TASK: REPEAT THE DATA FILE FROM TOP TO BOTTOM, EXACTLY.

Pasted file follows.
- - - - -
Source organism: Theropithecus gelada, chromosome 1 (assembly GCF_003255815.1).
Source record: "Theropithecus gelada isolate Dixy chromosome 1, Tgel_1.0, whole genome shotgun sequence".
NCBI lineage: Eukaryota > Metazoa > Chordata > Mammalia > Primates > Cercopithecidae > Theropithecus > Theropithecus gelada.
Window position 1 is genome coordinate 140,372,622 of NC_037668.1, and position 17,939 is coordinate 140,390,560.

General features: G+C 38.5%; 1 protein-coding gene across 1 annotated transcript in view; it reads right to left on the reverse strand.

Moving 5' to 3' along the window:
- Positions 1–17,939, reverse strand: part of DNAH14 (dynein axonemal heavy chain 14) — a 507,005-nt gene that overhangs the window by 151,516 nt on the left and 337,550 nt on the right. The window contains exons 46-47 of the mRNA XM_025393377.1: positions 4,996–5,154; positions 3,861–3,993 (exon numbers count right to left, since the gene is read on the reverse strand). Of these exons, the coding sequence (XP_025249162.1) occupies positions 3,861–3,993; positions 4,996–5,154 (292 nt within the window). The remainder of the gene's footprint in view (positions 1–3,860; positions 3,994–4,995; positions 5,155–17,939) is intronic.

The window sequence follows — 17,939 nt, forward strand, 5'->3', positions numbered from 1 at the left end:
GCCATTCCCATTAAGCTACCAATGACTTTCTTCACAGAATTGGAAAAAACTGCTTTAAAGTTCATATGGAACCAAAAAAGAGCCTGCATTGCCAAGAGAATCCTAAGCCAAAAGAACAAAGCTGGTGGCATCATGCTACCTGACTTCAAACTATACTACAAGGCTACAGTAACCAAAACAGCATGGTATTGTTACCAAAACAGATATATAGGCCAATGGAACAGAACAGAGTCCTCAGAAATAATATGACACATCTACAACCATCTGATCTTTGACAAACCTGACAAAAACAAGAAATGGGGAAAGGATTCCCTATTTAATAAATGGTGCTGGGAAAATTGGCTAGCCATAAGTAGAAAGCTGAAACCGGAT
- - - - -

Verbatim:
Source organism: Theropithecus gelada, chromosome 1 (assembly GCF_003255815.1).
Source record: "Theropithecus gelada isolate Dixy chromosome 1, Tgel_1.0, whole genome shotgun sequence".
NCBI lineage: Eukaryota > Metazoa > Chordata > Mammalia > Primates > Cercopithecidae > Theropithecus > Theropithecus gelada.
Window position 1 is genome coordinate 140,372,622 of NC_037668.1, and position 17,939 is coordinate 140,390,560.

General features: G+C 38.5%; 1 protein-coding gene across 1 annotated transcript in view; it reads right to left on the reverse strand.

Moving 5' to 3' along the window:
- Positions 1–17,939, reverse strand: part of DNAH14 (dynein axonemal heavy chain 14) — a 507,005-nt gene that overhangs the window by 151,516 nt on the left and 337,550 nt on the right. The window contains exons 46-47 of the mRNA XM_025393377.1: positions 4,996–5,154; positions 3,861–3,993 (exon numbers count right to left, since the gene is read on the reverse strand). Of these exons, the coding sequence (XP_025249162.1) occupies positions 3,861–3,993; positions 4,996–5,154 (292 nt within the window). The remainder of the gene's footprint in view (positions 1–3,860; positions 3,994–4,995; positions 5,155–17,939) is intronic.

The window sequence follows — 17,939 nt, forward strand, 5'->3', positions numbered from 1 at the left end:
GCCATTCCCATTAAGCTACCAATGACTTTCTTCACAGAATTGGAAAAAACTGCTTTAAAGTTCATATGGAACCAAAAAAGAGCCTGCATTGCCAAGAGAATCCTAAGCCAAAAGAACAAAGCTGGTGGCATCATGCTACCTGACTTCAAACTATACTACAAGGCTACAGTAACCAAAACAGCATGGTATTGTTACCAAAACAGATATATAGGCCAATGGAACAGAACAGAGTCCTCAGAAATAATATGACACATCTACAACCATCTGATCTTTGACAAACCTGACAAAAACAAGAAATGGGGAAAGGATTCCCTATTTAATAAATGGTGCTGGGAAAATTGGCTAGCCATAAGTAGAAAGCTGAAACCGGAT